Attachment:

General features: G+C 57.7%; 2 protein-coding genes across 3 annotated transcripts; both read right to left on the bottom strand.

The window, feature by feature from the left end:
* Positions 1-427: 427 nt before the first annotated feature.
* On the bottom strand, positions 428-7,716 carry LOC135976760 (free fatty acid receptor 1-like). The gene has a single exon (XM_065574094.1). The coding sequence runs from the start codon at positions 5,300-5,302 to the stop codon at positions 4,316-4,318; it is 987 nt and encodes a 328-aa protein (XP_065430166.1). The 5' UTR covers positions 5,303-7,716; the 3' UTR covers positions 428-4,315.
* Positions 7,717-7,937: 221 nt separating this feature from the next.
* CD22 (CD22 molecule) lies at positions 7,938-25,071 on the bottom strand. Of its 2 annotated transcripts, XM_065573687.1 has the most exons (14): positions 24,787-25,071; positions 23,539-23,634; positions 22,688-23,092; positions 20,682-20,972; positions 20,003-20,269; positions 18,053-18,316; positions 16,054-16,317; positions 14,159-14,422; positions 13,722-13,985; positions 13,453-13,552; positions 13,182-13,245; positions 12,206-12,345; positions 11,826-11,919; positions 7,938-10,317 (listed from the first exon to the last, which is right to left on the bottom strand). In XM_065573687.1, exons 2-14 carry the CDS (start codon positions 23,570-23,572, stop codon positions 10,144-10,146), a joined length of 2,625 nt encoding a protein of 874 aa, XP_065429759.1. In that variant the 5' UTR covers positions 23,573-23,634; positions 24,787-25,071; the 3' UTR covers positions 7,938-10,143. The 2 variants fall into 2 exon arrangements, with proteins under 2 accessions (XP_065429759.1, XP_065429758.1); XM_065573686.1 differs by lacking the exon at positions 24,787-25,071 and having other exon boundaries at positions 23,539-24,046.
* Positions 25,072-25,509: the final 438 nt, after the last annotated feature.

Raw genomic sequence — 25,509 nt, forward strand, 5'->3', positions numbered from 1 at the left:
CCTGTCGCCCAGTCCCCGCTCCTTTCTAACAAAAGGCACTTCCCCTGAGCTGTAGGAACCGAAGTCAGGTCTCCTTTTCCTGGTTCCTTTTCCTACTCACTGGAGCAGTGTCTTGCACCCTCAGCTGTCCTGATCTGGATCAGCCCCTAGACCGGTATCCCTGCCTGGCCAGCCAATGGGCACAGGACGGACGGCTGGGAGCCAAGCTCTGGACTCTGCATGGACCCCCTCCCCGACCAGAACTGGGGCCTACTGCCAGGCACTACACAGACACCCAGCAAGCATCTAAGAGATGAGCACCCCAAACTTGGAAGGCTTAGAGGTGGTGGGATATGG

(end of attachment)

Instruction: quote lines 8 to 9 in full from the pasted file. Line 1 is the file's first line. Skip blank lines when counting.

Raw genomic sequence — 25,509 nt, forward strand, 5'->3', positions numbered from 1 at the left:
CCTGTCGCCCAGTCCCCGCTCCTTTCTAACAAAAGGCACTTCCCCTGAGCTGTAGGAACCGAAGTCAGGTCTCCTTTTCCTGGTTCCTTTTCCTACTCACTGGAGCAGTGTCTTGCACCCTCAGCTGTCCTGATCTGGATCAGCCCCTAGACCGGTATCCCTGCCTGGCCAGCCAATGGGCACAGGACGGACGGCTGGGAGCCAAGCTCTGGACTCTGCATGGACCCCCTCCCCGACCAGAACTGGGGCCTACTGCCAGGCACTACACAGACACCCAGCAAGCATCTAAGAGATGAGCACCCCAAACTTGGAAGGCTTAGAGGTGGTGGGATATGG